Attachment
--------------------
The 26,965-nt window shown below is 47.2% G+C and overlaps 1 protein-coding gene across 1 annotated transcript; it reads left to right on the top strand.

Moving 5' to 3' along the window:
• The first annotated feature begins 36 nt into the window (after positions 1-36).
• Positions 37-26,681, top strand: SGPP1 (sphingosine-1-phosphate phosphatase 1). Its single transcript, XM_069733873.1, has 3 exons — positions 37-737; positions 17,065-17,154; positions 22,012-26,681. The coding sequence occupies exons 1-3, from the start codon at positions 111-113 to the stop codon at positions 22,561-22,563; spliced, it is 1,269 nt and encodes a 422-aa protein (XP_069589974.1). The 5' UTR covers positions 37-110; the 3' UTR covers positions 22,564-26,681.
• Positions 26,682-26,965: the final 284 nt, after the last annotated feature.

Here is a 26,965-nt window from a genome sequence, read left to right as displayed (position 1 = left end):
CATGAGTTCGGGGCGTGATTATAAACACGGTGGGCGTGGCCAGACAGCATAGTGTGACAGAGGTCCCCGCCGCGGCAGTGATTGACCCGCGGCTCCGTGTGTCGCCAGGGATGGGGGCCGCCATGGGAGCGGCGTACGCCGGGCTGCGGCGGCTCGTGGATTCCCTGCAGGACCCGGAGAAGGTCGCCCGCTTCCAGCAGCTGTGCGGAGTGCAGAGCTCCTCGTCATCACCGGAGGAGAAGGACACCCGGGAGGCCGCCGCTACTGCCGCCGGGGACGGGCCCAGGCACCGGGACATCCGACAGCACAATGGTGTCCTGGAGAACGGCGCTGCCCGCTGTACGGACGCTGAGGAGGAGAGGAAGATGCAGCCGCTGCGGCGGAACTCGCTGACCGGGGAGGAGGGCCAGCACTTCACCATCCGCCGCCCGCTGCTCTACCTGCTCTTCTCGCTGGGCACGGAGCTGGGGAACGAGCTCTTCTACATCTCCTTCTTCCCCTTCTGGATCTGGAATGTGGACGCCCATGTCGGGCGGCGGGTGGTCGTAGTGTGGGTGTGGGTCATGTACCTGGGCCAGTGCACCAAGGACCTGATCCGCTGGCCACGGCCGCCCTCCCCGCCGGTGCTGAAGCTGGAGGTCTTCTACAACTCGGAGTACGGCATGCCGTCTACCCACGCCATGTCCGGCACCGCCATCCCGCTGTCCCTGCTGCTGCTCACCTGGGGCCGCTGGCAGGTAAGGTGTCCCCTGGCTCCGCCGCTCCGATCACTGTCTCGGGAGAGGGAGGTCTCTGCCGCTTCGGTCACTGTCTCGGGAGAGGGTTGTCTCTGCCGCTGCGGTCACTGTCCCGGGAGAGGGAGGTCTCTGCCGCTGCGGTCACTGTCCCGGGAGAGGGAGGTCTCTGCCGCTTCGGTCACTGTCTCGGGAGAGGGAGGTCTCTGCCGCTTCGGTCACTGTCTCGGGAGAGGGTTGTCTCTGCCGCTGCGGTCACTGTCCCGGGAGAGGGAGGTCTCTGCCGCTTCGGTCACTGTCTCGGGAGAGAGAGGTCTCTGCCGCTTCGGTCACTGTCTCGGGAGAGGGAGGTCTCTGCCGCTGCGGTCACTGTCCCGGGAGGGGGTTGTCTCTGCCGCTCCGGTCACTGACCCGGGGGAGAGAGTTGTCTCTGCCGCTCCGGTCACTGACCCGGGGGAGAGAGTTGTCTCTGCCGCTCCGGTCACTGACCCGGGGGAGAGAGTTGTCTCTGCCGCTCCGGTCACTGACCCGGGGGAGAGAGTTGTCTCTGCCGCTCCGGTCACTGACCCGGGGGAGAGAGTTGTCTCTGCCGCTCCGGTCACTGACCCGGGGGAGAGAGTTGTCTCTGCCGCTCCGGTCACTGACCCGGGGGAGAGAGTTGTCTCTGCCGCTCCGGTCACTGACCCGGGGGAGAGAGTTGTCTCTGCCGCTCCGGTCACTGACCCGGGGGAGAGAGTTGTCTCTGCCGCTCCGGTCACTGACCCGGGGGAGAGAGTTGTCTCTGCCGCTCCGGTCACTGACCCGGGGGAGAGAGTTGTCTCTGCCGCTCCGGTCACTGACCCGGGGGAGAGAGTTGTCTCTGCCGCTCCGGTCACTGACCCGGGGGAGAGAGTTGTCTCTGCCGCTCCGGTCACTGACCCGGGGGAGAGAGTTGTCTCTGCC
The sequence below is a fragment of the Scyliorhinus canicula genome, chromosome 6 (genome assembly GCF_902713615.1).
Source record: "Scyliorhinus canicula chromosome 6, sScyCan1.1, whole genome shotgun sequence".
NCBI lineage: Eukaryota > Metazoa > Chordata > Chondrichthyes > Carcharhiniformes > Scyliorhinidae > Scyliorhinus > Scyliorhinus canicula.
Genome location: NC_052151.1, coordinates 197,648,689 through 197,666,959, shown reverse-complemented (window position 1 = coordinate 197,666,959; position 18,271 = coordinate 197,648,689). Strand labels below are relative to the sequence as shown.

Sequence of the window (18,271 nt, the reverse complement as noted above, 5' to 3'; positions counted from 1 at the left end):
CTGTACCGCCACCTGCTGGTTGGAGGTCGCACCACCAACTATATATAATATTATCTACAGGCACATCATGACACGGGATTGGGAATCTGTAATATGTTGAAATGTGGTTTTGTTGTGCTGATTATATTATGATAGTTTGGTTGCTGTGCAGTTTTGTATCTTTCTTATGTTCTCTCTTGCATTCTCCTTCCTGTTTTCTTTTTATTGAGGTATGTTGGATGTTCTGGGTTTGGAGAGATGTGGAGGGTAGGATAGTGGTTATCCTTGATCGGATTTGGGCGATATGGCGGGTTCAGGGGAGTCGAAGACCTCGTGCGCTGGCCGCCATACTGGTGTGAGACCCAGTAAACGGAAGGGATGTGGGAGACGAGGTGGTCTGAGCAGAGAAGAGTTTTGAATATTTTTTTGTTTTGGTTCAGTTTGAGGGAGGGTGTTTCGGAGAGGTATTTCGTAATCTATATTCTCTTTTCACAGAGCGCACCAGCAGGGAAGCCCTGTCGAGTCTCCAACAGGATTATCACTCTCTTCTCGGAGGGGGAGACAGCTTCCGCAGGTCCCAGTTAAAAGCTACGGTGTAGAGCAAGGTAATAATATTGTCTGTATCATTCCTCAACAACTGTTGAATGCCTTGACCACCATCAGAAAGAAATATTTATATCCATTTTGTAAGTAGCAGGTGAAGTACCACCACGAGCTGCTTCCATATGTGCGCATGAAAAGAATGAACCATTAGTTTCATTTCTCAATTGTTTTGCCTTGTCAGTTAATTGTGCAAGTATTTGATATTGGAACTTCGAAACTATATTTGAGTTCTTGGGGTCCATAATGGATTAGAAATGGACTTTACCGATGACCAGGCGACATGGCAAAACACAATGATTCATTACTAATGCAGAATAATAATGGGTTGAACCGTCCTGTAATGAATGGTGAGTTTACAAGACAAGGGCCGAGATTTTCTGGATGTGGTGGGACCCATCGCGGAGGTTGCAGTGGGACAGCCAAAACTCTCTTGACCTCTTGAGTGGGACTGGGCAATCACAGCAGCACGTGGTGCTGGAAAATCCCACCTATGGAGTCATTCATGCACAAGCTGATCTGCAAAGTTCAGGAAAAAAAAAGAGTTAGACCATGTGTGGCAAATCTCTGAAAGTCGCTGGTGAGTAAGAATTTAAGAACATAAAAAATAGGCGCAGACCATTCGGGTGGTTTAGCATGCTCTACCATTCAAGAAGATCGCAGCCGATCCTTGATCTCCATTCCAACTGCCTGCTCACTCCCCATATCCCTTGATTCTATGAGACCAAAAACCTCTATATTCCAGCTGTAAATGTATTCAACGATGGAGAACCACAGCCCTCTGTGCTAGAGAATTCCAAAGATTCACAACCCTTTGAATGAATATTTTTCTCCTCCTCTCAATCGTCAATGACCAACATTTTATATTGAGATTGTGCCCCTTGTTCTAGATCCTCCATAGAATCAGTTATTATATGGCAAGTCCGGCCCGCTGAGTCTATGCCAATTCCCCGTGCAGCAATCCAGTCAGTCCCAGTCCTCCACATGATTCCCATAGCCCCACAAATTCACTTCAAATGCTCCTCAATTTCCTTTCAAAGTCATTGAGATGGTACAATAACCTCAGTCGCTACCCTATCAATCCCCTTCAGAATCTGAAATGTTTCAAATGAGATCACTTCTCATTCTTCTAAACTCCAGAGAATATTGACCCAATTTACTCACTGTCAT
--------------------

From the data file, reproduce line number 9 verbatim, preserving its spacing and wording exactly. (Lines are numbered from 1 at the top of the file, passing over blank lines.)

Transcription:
Source record: "Scyliorhinus canicula chromosome 6, sScyCan1.1, whole genome shotgun sequence".